Boris campaign chief gives Twitter generals lesson in psy-ops

Boris on Busblog.jpg The chief of Boris Johnson’s Mayor for London re-election campaign has been touting for advisory work with military propagandists seeking to persuade civilians to see things their way.

Your correspondent was thrown out of a conference yesterday as Lynton Crosby, campaign director for Boris Johnson, was due to take the podium before a room full of new media generals and consultants determined to grab information supremacy in the twittersphere. 

Just a week after the Advertising Standards Authority shamed footballers for duping fans with covert advertising slogans on Twitter, Crosby was scheduled to tell the meeting of approximately 100 new media grunts “what politics can bring to military information operations”.

His advice stayed behind closed doors after delegates complained to conference organisers IQPC that a journalist from Computer Weekly had been asking awkward questions and should be removed from the premises. But not before he had got an earful about the dark arts of persuasion.

The conference, which was sponsored by advertising agency M&C Saatchi, had already heard about the “tyranny of real-time journalism” and had the Occupy and Anonymous protest movements portrayed as threats to military propagandists.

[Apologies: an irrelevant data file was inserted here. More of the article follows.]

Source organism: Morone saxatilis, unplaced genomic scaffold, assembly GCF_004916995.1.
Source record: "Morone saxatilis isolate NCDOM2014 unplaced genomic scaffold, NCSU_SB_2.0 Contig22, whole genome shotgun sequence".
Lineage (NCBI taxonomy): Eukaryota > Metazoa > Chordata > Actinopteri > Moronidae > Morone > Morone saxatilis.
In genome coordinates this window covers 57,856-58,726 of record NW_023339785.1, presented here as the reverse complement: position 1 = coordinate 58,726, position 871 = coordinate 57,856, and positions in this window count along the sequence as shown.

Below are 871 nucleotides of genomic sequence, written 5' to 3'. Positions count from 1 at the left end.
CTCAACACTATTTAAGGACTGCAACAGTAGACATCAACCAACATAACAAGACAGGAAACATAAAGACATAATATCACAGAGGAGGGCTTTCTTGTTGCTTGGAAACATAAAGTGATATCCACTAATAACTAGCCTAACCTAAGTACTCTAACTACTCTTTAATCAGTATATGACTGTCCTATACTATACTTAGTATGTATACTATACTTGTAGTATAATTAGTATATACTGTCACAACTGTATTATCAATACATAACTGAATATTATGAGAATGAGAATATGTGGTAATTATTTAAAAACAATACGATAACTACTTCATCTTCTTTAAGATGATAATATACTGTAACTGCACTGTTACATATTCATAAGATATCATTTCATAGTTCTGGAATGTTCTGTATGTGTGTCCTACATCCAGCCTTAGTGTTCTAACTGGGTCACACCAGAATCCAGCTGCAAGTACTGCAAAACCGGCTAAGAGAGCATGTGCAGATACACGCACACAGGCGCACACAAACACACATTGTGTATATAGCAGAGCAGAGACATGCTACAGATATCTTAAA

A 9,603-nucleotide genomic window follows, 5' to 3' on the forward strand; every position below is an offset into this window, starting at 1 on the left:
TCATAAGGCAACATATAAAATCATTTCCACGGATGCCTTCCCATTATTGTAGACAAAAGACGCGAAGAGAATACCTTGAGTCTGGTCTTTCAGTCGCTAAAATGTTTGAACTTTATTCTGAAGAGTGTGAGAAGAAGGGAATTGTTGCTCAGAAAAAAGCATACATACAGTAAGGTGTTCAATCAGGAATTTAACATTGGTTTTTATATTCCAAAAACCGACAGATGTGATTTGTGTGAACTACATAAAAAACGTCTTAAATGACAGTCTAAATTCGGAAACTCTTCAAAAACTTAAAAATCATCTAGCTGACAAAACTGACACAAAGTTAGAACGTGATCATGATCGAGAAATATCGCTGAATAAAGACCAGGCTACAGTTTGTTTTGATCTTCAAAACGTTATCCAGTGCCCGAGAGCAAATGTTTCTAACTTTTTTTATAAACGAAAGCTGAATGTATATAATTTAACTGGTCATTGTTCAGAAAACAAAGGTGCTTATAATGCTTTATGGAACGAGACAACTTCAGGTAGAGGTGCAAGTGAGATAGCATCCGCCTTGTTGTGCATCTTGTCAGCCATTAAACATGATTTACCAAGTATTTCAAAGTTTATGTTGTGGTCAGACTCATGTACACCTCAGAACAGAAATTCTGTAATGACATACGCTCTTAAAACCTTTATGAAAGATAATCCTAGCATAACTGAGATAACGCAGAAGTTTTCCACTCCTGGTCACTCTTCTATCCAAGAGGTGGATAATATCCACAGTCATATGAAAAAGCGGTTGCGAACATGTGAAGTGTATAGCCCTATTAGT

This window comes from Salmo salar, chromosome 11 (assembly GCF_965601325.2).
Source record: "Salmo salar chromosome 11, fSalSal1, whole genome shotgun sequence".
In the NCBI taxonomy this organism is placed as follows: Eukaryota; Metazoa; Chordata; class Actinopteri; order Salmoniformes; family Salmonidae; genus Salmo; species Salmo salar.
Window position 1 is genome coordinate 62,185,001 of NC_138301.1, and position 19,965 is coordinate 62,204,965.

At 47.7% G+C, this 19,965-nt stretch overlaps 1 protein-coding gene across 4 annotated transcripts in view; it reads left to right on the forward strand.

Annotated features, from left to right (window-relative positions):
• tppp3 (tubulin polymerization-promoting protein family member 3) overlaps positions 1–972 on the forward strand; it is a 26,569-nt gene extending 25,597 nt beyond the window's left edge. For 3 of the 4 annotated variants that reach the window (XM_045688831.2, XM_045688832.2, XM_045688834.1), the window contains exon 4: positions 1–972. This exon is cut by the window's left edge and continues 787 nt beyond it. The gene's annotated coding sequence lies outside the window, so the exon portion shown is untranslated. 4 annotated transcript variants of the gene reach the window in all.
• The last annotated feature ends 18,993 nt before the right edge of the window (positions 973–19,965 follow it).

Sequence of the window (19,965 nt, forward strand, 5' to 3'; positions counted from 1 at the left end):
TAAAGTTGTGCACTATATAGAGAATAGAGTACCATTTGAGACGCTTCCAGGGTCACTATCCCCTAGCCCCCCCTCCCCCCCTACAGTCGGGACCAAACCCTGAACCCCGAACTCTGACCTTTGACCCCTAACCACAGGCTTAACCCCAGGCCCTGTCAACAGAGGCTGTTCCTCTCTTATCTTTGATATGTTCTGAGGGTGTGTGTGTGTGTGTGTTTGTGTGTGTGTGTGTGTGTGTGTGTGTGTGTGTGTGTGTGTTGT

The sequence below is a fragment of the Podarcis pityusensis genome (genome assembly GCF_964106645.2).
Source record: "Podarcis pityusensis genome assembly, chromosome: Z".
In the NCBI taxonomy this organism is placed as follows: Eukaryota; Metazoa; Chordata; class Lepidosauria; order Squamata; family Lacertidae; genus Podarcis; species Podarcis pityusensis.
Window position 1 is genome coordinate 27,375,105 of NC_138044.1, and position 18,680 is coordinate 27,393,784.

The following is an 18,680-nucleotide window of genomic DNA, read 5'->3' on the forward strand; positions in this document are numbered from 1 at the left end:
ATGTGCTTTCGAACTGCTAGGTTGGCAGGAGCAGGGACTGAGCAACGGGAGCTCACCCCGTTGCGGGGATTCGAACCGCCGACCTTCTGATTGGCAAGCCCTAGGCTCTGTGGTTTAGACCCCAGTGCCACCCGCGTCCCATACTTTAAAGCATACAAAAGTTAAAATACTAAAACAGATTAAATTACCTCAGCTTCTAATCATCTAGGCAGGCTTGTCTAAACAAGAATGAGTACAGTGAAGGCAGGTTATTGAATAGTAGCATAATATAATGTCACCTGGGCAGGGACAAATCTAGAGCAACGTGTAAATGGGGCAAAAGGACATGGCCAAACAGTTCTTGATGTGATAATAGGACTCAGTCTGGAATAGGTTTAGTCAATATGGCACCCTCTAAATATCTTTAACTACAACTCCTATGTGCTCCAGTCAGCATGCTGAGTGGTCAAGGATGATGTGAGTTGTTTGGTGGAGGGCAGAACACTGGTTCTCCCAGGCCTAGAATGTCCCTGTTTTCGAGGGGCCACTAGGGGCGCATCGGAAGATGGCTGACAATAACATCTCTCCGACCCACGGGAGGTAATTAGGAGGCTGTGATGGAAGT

While Twitter and Facebook were on everyone’s lips, one military chief broke from the cover of anonymity granted by the conference’s Chatham House rule to insist propaganda units were not permitted to work on civilians in their home countries – only those overseas. 

General Edward Burnley, who completed a 2010 tour as head of the 2nd Psychological Operations Group of the US Army, said: “Social media is very controversial. Primarily forces use it more for public affairs. For US military forces it’s a rule set down in law: we are not able to do influence or psychological operations activity that could possibly impact US citizens.” 

But experts warned the distinction had been lost in the twittersphere where information operations could not be confined to a “target audience”.

“The future of communication is in 140 characters – that’s Twitter and SMS,” said one speaker following a briefing about the relevance of Somalian mobile phone penetration to a joint African Union and NATO counter-insurgency effort.